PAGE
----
“We were able to talk about areas we worked in,” said Roger Penske, referring to the “gray area” of the NASCAR rulebook officials ultimately felt stepped over the line. “I’m very happy with the outcome. This sport has been built on innovation. All of us have tried to innovate in areas not defined in the rulebook. We were in that area.”
In conversations with the parties involved, it was clear the controversy surrounded parts designed to increase the rear-end angle at the back of both cars. In past years, with innovation limited through the Car of Tomorrow templates teams have played around with suspension systems designed to make the rear end of the car easier to “move.” The more the car skews in the corner, the easier it can be to handle and gain extra speed.
However, NASCAR had made rules designed to curb those types of innovations this year and made the determination Penske parts to build the rear suspension were unapproved. Why they had gone undetected in previous inspections was never addressed, along with claims someone else in the garage had alerted officials to possible inappropriate car construction. One thing Penske did admit, though is had this decision been issued by the initial appeals panel, he would not have pressed his luck with Middlebrook.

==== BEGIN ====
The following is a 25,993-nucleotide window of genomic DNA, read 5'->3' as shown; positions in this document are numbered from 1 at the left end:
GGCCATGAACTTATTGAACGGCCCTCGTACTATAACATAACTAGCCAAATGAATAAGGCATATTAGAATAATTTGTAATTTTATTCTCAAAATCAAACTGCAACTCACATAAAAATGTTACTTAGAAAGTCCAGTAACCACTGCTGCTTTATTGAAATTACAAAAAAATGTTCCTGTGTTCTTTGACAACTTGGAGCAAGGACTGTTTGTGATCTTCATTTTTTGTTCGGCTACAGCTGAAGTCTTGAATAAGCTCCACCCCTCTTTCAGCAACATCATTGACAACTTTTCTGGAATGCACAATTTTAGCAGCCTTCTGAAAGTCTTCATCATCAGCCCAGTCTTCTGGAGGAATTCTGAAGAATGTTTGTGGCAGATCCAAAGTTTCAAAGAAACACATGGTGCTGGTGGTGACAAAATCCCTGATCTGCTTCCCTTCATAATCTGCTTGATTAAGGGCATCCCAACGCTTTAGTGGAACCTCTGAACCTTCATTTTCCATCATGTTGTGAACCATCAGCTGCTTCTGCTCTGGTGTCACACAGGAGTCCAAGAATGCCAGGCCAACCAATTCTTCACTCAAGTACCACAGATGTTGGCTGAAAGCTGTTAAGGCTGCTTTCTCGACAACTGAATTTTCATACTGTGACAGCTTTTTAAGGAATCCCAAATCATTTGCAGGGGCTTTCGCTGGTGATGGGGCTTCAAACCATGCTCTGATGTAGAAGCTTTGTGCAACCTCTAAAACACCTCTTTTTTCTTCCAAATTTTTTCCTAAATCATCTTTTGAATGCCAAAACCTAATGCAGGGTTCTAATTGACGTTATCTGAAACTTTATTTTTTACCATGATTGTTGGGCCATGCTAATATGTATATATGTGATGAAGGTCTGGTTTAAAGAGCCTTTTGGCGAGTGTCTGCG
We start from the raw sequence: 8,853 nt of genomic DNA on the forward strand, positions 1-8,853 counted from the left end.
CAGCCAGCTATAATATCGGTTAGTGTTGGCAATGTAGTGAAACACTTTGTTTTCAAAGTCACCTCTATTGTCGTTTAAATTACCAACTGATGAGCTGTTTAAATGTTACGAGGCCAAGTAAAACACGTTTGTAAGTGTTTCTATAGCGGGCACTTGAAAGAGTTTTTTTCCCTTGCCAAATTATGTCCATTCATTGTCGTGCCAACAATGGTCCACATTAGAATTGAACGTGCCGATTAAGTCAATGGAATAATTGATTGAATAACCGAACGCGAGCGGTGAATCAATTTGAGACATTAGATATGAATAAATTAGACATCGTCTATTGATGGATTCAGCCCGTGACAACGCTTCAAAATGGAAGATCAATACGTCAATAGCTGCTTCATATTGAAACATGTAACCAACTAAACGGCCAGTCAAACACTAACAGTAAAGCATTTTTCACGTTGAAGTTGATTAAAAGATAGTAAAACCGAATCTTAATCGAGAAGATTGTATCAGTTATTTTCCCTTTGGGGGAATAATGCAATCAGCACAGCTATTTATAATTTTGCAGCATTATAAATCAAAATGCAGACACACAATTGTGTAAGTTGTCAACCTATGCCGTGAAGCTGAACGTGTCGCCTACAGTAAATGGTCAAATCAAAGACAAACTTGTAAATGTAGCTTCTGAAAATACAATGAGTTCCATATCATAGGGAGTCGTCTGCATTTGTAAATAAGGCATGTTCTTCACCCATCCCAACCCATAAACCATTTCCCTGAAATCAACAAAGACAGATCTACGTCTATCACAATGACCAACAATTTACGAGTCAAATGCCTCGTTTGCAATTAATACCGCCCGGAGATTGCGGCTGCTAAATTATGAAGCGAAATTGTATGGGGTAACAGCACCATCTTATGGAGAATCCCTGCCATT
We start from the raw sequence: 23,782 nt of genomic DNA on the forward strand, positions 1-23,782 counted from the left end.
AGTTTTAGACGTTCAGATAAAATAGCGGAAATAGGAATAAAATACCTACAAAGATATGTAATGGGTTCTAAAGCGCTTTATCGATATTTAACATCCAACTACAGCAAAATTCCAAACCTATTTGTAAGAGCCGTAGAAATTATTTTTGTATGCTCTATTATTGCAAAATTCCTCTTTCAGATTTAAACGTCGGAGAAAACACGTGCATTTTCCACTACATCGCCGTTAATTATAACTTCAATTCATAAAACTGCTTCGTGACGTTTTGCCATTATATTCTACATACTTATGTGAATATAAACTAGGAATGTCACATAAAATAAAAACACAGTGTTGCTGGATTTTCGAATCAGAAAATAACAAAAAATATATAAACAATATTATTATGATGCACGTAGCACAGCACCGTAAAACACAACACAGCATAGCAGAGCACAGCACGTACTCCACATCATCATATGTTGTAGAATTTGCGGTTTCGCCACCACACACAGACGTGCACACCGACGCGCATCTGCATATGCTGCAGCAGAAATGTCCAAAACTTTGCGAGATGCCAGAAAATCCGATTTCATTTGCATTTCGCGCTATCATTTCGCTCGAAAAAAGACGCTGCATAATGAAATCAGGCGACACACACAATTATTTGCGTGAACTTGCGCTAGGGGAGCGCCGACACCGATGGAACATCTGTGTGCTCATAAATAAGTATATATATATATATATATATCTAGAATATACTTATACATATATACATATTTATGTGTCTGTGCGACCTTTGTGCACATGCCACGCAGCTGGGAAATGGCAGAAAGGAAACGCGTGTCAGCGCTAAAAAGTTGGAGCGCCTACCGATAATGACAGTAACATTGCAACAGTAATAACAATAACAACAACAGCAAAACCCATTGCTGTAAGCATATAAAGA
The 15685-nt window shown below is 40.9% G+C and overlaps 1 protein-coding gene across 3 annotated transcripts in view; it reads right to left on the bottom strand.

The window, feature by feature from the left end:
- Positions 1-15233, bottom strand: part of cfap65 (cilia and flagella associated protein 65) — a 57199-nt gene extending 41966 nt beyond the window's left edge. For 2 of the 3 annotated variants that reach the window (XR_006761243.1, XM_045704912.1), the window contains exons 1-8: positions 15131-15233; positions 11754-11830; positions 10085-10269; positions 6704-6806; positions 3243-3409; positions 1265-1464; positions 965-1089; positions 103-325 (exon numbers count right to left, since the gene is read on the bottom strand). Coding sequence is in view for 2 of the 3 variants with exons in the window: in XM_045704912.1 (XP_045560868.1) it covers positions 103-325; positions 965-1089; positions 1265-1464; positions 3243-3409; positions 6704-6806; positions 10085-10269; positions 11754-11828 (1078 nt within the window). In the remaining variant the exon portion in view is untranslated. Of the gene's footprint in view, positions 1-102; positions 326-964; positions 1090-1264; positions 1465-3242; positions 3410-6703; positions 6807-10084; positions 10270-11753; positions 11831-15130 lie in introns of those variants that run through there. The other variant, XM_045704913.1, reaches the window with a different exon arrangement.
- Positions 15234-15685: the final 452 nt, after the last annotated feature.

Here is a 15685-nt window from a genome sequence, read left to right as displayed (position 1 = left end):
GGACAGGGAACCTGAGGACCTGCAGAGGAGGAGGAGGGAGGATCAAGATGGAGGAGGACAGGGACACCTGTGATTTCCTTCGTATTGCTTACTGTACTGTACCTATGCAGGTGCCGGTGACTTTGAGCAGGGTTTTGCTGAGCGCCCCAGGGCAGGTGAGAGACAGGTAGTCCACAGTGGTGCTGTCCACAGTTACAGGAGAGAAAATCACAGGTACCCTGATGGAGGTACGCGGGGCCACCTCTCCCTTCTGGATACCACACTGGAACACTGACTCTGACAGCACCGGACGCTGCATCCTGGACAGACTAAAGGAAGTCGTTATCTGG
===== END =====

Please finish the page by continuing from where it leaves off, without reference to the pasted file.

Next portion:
“All of us,” he said. “Have lost points for certain infractions over the years. The key thing is to have people back at the racetrack operating in full control.”
The end results leave Logano 18th in points, 146 behind championship leader Jimmie Johnson and 43 outside a Chase position. Keselowski is far more stable; fifth in points, he’s 69 behind and 45 ahead of 11th-place Matt Kenseth. Neither of the Penske cars have won a race this season.